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How Everything Works: Making Physics Out of the Ordinary

How Everything Works: Making Physics Out of the Ordinary

Louis A. Bloomfield

ISBN: 978-0-470-17066-3

Aug 2007

736 pages

In Stock



By explaining the physics behind ordinary objects, this book unravels the mysteries of how things work. Using familiar examples from everyday life and modern technology, this book explains the seemingly inexplicable phenomena we encounter all around us. As it examines everything from roller coasters to radio, musical instruments to makeup, and knuckleballs to nuclear weapons, How Everything Works provides the answers to such questions as why the sky is blue, why metal is a problem in microwave ovens, and why some clothes require dry cleaning. With fascinating and fun real-life examples that provide the answers to scores of questions, How Everything Works is nothing short of a user's manual to our everyday world.

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Chapter 1. Things That Move.

Chapter 2. More Things That Move.

Chapter 3. Mechanical Things.

Chapter 4. More Mechanical Things.

Chapter 5. Things Involving Fluids.

Chapter 6. Things That Move With Fluids.

Chapter 7. Thermal Things.

Chapter 8. Things That Work With Heat.

Chapter 9. Things with Resonances and Mechanical Waves.

Chapter 10. Electric Things.

Chapter 11. Magnetic and Electromagnetic Things.

Chapter 12. Electronic Things.

Chapter 13. Things That Use Electromagnetic Waves.

Chapter 14. Things That Involve Light.

Chapter 15. Optical Things.

Chapter 16. Things That Use Recent Physics.

Chapter 17. Things That Involve Materials.

Chapter 18. Things That Involve Chemical Physics.

Appendix A: Relevant Mathematics.

Appendix B: Units, Conversion of Uints.


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Books on how things work often adopt a format that gives equal space to each device described. So the flush toilet, say, might get the same number of words devoted to it as the internal-combustion engine, even though the latter is far more complicated. In How Everything Works: Making Physics Out of the Ordinary, Louis Bloomfield avoids that trap by taking just as long as he needs to explain things. And that's exactly what he does, explain things, his chapters having such titles as ""Things That Involve Light,"" ""Things That Move With Fluids, ""Things That Involve Chemical Physics"" and so forth. The result is something of a cross between those familiar (and often less-than-satisfying) how-it-works guides and a full-blown physics textbook.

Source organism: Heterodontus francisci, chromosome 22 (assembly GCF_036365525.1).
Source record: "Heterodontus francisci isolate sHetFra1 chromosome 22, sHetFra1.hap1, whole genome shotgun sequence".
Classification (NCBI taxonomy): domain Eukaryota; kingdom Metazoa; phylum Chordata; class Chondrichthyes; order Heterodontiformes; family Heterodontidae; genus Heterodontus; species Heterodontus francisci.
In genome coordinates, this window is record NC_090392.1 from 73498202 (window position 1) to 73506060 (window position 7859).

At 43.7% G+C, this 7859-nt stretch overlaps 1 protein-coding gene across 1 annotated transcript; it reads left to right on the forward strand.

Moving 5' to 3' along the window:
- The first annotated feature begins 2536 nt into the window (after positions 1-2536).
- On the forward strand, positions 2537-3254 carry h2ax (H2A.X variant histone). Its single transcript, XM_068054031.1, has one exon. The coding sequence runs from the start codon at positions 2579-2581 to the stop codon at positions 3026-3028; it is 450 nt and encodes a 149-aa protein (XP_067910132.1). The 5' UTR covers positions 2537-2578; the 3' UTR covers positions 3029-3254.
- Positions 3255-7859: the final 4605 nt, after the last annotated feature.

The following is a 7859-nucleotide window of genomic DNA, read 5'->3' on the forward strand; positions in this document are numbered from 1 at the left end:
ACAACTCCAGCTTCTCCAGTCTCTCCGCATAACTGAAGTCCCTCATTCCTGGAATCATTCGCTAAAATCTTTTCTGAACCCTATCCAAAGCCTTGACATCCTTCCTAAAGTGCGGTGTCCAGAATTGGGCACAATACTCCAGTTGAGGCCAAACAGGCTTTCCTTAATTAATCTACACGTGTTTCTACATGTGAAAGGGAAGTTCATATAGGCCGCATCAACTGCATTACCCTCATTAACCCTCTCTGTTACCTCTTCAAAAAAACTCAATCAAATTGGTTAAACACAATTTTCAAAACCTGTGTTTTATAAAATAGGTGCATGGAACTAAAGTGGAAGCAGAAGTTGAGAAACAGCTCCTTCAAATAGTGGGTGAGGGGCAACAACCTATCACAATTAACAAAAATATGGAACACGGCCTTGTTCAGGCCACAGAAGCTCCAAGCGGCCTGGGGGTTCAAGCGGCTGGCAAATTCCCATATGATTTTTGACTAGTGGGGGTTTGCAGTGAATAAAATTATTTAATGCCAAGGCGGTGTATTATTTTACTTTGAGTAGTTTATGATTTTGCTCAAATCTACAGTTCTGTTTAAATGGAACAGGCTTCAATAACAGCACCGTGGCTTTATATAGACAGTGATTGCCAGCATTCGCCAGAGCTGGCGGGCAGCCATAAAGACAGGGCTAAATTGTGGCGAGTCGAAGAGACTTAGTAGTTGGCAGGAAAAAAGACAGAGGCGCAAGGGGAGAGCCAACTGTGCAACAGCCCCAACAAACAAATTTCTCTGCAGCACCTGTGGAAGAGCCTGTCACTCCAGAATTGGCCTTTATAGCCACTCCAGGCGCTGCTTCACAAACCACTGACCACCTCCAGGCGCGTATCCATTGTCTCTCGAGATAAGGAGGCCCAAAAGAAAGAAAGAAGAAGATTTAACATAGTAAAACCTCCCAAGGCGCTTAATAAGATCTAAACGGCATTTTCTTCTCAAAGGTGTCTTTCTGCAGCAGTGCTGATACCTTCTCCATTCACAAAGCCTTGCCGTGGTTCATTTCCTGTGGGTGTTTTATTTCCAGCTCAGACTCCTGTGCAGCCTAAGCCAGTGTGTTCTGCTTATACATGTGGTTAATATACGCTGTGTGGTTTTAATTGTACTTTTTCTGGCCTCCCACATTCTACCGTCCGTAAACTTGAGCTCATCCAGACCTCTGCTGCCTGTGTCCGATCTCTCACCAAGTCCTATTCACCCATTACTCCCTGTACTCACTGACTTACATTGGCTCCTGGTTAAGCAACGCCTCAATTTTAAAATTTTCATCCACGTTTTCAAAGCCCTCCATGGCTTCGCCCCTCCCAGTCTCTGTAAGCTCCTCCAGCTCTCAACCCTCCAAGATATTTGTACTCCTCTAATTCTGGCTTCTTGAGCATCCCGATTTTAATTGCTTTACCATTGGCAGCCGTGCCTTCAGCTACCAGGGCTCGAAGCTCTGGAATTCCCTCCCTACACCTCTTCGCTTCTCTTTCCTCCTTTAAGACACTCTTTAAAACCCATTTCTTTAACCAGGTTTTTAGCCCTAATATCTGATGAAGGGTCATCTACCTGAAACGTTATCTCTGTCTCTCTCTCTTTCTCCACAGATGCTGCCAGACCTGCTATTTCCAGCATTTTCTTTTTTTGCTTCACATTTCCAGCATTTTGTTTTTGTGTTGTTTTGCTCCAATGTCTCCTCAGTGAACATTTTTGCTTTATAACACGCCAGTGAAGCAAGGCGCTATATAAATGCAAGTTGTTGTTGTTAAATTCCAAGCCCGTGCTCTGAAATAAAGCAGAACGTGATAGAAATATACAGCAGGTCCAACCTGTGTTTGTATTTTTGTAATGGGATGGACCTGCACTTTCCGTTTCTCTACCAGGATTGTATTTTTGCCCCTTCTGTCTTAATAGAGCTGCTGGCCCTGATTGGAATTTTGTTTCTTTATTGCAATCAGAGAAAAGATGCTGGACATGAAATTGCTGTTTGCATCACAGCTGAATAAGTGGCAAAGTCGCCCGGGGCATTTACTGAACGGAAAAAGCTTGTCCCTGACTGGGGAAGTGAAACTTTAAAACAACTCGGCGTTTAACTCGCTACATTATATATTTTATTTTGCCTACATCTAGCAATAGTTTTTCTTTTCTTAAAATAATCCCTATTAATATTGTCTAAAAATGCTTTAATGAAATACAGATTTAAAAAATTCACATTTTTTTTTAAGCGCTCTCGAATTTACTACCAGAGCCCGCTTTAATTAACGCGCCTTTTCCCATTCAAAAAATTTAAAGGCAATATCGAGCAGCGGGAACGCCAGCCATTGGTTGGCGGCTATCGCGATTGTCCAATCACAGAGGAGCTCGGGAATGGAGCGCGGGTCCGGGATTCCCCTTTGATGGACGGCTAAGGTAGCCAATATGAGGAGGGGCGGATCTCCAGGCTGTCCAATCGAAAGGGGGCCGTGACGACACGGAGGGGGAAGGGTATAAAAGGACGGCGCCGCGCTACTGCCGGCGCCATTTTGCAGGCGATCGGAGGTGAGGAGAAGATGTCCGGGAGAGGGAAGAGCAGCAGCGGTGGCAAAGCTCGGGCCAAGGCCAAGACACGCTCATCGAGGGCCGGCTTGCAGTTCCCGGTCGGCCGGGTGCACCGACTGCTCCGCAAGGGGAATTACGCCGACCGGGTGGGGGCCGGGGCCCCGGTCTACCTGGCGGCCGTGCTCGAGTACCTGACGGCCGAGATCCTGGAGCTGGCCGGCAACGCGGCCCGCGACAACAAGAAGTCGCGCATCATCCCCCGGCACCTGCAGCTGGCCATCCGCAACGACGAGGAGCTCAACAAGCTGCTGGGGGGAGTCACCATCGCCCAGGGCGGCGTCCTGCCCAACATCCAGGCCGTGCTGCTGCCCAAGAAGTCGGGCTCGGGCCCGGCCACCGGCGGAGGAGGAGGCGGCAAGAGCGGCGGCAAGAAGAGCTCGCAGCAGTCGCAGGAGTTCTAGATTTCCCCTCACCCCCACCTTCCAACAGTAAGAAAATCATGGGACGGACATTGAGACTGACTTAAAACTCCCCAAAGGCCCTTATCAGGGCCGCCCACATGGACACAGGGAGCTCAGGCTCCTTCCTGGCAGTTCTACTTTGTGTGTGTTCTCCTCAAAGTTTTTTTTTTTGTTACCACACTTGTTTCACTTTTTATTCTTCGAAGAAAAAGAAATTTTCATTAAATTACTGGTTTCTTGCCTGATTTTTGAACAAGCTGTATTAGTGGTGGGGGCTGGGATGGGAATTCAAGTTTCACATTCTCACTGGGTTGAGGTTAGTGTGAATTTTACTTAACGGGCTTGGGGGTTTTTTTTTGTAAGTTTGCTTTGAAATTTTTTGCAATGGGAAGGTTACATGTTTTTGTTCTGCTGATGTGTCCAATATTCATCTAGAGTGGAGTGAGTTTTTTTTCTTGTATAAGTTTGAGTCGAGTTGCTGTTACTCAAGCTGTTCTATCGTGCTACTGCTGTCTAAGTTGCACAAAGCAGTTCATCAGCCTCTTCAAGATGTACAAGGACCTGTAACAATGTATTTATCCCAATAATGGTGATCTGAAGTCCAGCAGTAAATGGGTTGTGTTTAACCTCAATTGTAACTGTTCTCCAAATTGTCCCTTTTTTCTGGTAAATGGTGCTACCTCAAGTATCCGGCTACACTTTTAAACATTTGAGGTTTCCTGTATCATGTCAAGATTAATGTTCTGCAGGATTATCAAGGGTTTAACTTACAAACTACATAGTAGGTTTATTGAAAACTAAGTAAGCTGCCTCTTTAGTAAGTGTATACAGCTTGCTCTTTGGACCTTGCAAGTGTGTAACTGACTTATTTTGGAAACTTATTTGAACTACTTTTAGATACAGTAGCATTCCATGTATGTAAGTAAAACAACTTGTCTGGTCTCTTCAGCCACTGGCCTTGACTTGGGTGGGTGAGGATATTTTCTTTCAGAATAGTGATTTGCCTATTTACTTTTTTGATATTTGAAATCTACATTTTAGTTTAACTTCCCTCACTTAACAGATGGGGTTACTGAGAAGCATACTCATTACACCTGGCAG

Although Bloomfield demonstrates considerable knowledge about the history of science and technology, his aim is clearly to explain how things work rather than how they were developed. Thus his treatment of the transistor very appropriately jumps straight to the field-effect transistor, which is fairly easy to understand, without first explaining its more complex predecessor, the bipolar transistor.

Bloomfield also shows excellent judgment about how far to dive in. (One exception here is his cursory treatment of magnetic resonance imaging, a technology that is admittedly very difficult to explain in anything other than a superficial manner.) His section on the microwave oven, for example, helped me finally to understand how a cavity magnetron works. Bloomfield also straightened me out on the difference between a turbojet engine (above, right) and a turbofan engine (left), a distinction I hadn't at all appreciated. And he even clued me in on why the front fork of a child's bike isn't curved forward. All but the most hard-core technophile should find many similar moments of enlightenment in this delightfully informative book.—David Schneider